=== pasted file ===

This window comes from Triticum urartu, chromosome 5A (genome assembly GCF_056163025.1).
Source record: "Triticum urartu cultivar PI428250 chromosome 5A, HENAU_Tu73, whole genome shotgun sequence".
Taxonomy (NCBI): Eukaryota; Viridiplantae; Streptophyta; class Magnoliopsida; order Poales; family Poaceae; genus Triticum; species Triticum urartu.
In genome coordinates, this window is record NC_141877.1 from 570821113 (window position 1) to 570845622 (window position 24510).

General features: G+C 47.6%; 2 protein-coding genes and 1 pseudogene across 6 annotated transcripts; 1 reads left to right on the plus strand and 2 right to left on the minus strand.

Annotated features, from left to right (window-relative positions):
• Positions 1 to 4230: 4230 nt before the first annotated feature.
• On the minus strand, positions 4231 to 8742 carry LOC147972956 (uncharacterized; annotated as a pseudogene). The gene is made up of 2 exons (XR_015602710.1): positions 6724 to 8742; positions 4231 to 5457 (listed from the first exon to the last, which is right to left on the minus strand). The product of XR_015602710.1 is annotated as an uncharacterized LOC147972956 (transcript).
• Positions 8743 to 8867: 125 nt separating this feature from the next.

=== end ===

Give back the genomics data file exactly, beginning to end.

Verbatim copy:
This window comes from Triticum urartu, chromosome 5A (genome assembly GCF_056163025.1).
Source record: "Triticum urartu cultivar PI428250 chromosome 5A, HENAU_Tu73, whole genome shotgun sequence".
Taxonomy (NCBI): Eukaryota; Viridiplantae; Streptophyta; class Magnoliopsida; order Poales; family Poaceae; genus Triticum; species Triticum urartu.
In genome coordinates, this window is record NC_141877.1 from 570821113 (window position 1) to 570845622 (window position 24510).

General features: G+C 47.6%; 2 protein-coding genes and 1 pseudogene across 6 annotated transcripts; 1 reads left to right on the plus strand and 2 right to left on the minus strand.

Annotated features, from left to right (window-relative positions):
• Positions 1 to 4230: 4230 nt before the first annotated feature.
• On the minus strand, positions 4231 to 8742 carry LOC147972956 (uncharacterized; annotated as a pseudogene). The gene is made up of 2 exons (XR_015602710.1): positions 6724 to 8742; positions 4231 to 5457 (listed from the first exon to the last, which is right to left on the minus strand). The product of XR_015602710.1 is annotated as an uncharacterized LOC147972956 (transcript).
• Positions 8743 to 8867: 125 nt separating this feature from the next.